Black Death May Have Improved European Health

Researchers examined 600 skeletons in London and determined post-plague populations lived longer, healthier lives.

Black Death May Have Improved European Health
Wikimedia Commons / Dbenzhuser

The Black Death (shudder). It's the most feared plague ever to sweep humanity, but it might have actually done us a favor. 

A new study suggests after the plague ravaged Europe in the mid-1400s, the generations of people who managed to survive lived longer and with a higher standard of living than before. (Via Wikimedia Commons / Walters Art Museum, Dbenzhuser)

The researchers looked at 600 skeletons from both before and after the Black Death in London and determined the age of death. (Via PLOS One)

That's how they found a silver lining of sorts. People were living much longer with lower mortality risks in populations that were hit by the plague.

One of the researchers told LiveScience the plague essentially acted as a broad stroke of natural selection, weeding out the old, weak and frail and leaving the healthy behind to keep passing on those high-quality genes to their descendants.

Starting in 1437, the plague moved from Turkey and Greece to Italy and onto the rest of Europe, eventually reaching England and leaving half of London dead. (Via Wikimedia Commons / Roger Zenner)

Estimates for the death rate are scattered — but unfathomably high. Death tolls range from 25 million, 75 million, 100 million and up to 200 million. But even if it was a low-balled 25 million deaths, that's three times the population of New York City today. (Via Wikimedia Commons / Terabass)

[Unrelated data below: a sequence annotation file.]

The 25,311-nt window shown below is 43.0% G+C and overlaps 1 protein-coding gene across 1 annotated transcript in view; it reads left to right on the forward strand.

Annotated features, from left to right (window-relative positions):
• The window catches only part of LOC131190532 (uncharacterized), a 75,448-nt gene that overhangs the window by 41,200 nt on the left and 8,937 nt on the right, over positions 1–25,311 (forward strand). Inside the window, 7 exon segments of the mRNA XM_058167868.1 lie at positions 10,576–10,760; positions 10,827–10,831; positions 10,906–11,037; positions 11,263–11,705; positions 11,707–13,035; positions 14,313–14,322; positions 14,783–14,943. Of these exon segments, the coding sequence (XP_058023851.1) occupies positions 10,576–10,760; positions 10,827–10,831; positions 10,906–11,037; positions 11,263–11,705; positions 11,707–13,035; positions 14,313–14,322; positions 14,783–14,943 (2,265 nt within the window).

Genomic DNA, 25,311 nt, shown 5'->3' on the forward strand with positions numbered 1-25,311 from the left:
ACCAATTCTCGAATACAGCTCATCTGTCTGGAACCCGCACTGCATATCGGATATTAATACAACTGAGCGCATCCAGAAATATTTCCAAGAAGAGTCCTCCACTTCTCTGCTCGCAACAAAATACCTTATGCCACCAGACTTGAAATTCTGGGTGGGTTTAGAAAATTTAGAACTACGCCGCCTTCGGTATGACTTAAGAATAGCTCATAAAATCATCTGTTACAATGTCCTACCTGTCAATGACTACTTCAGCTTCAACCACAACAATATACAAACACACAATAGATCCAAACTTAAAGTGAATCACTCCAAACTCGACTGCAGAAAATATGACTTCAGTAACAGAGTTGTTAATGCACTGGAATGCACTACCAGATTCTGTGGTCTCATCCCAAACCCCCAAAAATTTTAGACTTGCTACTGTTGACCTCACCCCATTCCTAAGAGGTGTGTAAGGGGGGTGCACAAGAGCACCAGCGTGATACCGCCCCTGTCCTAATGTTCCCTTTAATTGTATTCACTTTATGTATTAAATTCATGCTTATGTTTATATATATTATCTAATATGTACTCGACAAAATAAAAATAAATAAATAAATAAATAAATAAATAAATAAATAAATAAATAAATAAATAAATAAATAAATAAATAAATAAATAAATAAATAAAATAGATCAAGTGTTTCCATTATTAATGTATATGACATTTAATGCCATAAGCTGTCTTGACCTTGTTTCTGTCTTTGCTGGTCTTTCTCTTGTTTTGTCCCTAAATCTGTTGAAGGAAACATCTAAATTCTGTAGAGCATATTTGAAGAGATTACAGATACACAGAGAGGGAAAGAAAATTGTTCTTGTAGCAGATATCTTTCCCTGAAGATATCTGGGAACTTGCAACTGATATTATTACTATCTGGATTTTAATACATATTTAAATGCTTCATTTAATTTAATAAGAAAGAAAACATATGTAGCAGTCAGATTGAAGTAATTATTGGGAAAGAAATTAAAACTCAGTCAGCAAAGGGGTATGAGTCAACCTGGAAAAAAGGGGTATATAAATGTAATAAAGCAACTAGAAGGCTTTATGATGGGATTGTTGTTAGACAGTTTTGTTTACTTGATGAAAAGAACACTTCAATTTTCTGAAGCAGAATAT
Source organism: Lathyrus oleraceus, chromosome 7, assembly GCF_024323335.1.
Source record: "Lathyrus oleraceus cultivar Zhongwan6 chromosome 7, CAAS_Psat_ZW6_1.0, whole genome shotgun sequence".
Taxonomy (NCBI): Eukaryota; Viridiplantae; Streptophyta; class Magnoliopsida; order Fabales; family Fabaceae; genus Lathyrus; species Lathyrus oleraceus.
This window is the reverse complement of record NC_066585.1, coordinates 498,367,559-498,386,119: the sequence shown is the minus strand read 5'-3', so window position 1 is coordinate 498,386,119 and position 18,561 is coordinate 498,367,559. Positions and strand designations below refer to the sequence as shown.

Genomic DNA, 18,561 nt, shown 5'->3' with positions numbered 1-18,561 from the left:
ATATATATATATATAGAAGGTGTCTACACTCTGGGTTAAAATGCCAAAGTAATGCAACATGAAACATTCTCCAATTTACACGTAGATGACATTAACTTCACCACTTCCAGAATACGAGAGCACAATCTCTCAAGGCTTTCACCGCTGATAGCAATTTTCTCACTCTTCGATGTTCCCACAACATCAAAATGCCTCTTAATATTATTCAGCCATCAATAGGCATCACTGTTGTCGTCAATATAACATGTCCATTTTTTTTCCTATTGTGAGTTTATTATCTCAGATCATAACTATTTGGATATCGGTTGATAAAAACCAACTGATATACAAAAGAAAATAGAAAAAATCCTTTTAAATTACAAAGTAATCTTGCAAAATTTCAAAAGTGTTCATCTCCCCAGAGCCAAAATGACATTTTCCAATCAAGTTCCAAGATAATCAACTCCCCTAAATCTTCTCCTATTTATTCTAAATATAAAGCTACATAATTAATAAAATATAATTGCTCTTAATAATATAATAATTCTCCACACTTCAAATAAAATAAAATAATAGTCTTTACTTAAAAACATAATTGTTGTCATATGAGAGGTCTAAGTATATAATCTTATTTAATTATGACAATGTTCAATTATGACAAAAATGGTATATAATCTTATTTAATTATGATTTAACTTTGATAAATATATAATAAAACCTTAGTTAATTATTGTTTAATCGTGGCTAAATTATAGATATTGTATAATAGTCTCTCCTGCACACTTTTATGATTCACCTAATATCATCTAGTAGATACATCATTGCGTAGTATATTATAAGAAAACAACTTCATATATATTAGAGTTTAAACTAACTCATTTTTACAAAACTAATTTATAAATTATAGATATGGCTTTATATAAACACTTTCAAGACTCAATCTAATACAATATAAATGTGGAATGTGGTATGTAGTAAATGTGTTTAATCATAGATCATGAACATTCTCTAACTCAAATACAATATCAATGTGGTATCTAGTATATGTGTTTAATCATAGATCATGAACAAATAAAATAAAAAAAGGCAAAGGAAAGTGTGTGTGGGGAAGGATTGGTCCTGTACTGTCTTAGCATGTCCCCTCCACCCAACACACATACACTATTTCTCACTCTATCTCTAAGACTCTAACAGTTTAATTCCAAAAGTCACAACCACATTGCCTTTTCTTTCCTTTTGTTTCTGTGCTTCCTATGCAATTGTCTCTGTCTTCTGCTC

When the plague released its grip on Europe, between 30 and 50 percent of the population was gone. It's hard to imagine, but, as the study found, it opened the door to a better life for those who survived. (Via History Channel)

As Time explains, the workforce had shrunk, allowing healthy people to demand more money and benefits for their labor. By the end of the century, wages were triple what they had been, and food like bread and meat was plentiful. 

It was long believed the Black Death was a disease carried by rats and spread by their fleas, but as we reported in March, a recently discovered mass grave shows it could have been airborne, spread by coughing and sneezing.

And it hasn't left us alone yet. According to The Atlantic, there have been reported cases and outbreaks of the bubonic plague strain in African and Asian countries in the last decade. About 1,000 or 2,000 cases are reported each year. 

Thankfully, though, now the plague can be treated with antibiotics. There have been only five reported cases in the United States since 2001.